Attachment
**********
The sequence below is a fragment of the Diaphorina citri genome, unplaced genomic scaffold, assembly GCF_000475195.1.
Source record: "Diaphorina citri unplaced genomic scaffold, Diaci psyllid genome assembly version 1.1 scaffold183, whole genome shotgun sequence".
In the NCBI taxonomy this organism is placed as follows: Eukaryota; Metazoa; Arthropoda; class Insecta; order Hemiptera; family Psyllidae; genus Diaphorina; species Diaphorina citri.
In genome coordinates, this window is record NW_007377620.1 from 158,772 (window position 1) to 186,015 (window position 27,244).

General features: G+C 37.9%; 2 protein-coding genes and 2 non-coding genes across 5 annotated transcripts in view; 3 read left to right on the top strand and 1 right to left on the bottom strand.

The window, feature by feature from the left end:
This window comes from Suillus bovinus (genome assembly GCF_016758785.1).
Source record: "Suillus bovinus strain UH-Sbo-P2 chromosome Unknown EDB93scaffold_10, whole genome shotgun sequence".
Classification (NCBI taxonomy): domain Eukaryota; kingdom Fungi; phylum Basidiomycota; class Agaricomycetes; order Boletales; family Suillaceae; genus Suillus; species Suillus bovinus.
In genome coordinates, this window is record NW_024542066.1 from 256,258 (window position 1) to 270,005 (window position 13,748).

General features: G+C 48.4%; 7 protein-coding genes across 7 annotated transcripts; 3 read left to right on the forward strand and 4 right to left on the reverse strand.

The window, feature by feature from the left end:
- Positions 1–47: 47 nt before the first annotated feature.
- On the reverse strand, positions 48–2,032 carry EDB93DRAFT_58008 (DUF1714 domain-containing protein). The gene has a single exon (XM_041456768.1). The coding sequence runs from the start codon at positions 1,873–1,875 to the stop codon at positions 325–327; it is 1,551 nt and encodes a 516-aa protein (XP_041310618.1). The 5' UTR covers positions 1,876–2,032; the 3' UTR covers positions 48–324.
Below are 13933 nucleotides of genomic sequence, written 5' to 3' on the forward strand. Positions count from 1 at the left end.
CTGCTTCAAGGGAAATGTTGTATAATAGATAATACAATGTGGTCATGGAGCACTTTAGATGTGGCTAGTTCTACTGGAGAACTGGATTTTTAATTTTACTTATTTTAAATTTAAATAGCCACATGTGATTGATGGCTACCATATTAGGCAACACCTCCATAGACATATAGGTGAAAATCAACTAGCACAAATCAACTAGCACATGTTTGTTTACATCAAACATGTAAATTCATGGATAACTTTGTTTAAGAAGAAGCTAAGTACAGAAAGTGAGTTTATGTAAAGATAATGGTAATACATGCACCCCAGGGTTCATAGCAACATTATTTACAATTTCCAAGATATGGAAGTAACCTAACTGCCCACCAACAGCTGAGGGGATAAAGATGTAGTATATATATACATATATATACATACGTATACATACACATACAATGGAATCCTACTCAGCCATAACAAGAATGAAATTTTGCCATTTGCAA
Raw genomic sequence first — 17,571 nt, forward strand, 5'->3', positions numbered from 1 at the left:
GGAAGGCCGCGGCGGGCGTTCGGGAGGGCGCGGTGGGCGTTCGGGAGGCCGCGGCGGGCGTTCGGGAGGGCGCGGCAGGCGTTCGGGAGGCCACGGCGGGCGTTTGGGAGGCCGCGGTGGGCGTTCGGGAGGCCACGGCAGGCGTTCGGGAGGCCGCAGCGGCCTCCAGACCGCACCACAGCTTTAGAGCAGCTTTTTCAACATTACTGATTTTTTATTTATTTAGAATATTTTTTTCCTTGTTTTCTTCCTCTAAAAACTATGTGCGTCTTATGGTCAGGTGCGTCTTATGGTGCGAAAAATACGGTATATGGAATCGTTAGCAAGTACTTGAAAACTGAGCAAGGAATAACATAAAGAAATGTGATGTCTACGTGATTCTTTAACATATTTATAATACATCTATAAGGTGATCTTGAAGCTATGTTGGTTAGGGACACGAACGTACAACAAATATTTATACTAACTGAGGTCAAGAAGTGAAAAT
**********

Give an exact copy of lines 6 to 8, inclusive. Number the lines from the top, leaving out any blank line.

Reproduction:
The window, feature by feature from the left end:
This window comes from Suillus bovinus (genome assembly GCF_016758785.1).
Source record: "Suillus bovinus strain UH-Sbo-P2 chromosome Unknown EDB93scaffold_10, whole genome shotgun sequence".